In recent months, the Egyptian military has invested an enormous amount of energy in an attempt to subdue these jihadist groups led by Ansar Bayt al-Maqdis, a terrorist organization that has pledged its “loyalty” to the Islamic State. About 16-18 Egyptian army battalions are operating in the Sinai, with special focus on the northeastern peninsula, namely Rafah and el-Arish. Concurrently, the Egyptians have made a tremendous effort to neutralize the threat of tunnels between Gaza and Sinai in order to prevent the smuggling of weapons and terrorists between the two regions.

The Egyptian army has managed to strike quite a few terrorists and enjoys intelligence support from the Israeli side. Still, Thursday proved there is a strong level of organization within the jihadist groups, as they were able to carry out four attacks simultaneously: In el-Arish, which was the deadliest attack, Rafah, Port Said and Suez, which has been the focus of a protest against the government by the Muslim Brotherhood that also commemorated the January 25 revolution. The demonstrations in Suez, which ended in the deaths and injuries of a number of protesters, may only add to the plausibility that the attacks were aided by the local chapter of the Muslim Brotherhood.

Egyptian President Abdel-Fattah el-Sissi, center, speaks in front of the state-run TV ahead of a military funeral for 30 troops killed in an assault in the Sinai Peninsula, as he stands with army commanders in Cairo, Egypt, Saturday, Oct. 25, 2014 (photo credit: AP/MENA)
Egyptian President Abdel-Fattah el-Sissi, center, speaks in front of the state-run TV ahead of a military funeral for 30 troops killed in an assault in the Sinai Peninsula, as he stands with army commanders in Cairo, Egypt, Saturday, Oct. 25, 2014 (photo credit: AP/MENA)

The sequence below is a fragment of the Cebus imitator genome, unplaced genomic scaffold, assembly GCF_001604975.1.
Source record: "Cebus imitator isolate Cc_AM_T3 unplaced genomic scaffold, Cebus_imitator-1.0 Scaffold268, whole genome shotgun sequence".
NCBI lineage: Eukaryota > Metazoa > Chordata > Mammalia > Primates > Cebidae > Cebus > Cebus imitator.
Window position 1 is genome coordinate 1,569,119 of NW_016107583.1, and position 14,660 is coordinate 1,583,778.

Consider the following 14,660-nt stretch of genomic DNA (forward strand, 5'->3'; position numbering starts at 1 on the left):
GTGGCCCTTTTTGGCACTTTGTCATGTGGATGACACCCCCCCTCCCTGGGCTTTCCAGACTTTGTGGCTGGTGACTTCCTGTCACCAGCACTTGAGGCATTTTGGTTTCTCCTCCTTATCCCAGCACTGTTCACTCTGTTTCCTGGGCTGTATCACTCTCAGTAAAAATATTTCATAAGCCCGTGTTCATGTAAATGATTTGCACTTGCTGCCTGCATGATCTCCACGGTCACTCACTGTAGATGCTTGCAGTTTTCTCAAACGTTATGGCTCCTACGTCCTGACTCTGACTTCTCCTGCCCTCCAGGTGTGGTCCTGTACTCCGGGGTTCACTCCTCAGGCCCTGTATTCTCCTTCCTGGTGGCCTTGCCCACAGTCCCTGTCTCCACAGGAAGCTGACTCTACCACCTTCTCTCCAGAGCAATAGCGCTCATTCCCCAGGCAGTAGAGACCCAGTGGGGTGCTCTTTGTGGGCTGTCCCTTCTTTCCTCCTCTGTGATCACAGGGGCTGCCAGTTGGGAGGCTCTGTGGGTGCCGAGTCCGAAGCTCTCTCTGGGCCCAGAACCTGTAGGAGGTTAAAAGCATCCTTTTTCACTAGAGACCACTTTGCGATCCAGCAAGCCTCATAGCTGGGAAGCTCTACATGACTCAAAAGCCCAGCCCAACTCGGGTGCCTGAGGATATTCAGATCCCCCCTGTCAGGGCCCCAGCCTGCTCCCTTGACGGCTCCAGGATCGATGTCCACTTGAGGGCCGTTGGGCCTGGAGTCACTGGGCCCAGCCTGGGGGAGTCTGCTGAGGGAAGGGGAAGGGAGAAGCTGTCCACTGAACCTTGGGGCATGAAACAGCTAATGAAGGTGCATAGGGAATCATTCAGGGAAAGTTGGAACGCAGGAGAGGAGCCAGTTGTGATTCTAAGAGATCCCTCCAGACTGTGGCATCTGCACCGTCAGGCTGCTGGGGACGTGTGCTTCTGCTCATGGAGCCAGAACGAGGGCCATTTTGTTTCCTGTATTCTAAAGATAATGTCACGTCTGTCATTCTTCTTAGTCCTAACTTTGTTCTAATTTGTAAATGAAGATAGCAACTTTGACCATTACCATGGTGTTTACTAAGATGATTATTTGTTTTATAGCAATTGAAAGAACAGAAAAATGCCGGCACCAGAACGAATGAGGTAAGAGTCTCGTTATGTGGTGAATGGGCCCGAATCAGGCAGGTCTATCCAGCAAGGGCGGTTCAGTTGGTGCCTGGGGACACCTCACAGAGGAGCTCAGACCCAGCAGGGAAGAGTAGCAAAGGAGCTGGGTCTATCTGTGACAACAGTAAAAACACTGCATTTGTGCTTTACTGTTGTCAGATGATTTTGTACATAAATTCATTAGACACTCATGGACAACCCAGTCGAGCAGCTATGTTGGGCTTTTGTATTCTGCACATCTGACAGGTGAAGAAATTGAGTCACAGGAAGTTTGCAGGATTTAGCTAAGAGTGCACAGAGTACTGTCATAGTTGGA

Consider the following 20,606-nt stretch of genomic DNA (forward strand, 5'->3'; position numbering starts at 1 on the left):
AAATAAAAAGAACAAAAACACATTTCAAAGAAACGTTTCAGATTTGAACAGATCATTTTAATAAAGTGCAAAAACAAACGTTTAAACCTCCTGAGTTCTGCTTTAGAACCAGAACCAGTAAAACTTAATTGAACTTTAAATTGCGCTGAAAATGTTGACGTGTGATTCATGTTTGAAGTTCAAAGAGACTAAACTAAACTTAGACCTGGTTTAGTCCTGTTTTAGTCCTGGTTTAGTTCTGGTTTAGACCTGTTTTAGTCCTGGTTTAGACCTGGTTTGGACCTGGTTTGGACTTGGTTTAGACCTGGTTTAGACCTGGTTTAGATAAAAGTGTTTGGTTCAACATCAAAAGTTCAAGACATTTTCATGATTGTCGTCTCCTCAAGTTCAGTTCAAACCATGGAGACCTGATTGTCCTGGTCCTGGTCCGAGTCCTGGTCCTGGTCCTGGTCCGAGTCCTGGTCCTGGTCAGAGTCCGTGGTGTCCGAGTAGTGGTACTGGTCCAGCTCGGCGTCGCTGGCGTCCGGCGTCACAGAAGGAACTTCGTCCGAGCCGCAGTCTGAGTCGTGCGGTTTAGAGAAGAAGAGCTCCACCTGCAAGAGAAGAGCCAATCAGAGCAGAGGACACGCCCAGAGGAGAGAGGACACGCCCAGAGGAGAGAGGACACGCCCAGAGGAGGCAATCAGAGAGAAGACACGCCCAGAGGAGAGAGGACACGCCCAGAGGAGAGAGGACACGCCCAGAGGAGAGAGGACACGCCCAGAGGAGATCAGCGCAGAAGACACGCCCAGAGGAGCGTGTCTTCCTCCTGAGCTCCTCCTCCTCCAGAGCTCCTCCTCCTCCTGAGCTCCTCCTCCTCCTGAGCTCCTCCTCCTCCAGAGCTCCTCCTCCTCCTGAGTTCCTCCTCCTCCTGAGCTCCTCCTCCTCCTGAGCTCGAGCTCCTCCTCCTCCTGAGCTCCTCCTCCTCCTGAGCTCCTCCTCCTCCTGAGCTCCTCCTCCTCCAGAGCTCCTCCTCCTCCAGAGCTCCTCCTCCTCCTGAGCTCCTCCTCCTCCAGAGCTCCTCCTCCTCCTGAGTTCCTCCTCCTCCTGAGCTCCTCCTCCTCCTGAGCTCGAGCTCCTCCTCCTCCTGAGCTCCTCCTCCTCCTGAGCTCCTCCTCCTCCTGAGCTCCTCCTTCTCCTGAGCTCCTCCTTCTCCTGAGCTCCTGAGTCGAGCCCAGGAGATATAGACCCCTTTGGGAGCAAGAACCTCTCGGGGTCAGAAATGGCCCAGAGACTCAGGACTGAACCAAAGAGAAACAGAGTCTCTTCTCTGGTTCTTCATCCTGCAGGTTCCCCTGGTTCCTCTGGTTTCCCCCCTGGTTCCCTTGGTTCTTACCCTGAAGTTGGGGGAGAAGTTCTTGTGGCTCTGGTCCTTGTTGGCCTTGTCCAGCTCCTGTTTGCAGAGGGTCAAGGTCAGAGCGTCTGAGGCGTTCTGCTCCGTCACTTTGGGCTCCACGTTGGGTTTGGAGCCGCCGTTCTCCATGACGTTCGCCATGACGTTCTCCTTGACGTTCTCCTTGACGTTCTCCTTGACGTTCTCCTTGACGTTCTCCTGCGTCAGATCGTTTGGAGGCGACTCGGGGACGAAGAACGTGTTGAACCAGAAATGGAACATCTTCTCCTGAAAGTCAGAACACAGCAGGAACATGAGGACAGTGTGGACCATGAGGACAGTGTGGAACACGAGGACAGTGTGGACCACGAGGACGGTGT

The el-Arish assault by Ansar Bayt al-Maqdis targeted the headquarters of the Egyptian security forces and severely damaged the office of the Ahram newspaper. The incident included a car bombing and a launching of mortars and missiles. In other words, a guerrilla-style attack more representative of the Islamic State rather than a run-in-the-mill suicide attack — an indication of a high-level of planning and sophistication.

Still, Egypt under Sissi is in no hurry to get down on its knees. In Cairo, recent events in the Sinai are viewed as part of an ongoing battle between radical Islam, in the form of either the Islamic State or the Muslim Brotherhood, and the moderate and rational camp led by Sissi. In recent months, Egyptian officials have stressed that the war in the Sinai is far from over at precisely the two same locations, el-Arish and Rafah. The Egyptian army is preparing to evacuate neighborhoods in both these cities, but until then, senior military officers understand full well that the armed attacks will continue.

“It will not end in a week or in two weeks,” a senior Egyptian official recently explained to The Times of Israel.

The assessment in Cairo is that the operations of the Egyptian army in Sinai will ultimately eliminate terrorism but the war may take two years, maybe more. Cairo understands that the name of the game is patience, despite the severe price the Egyptian army will have to pay.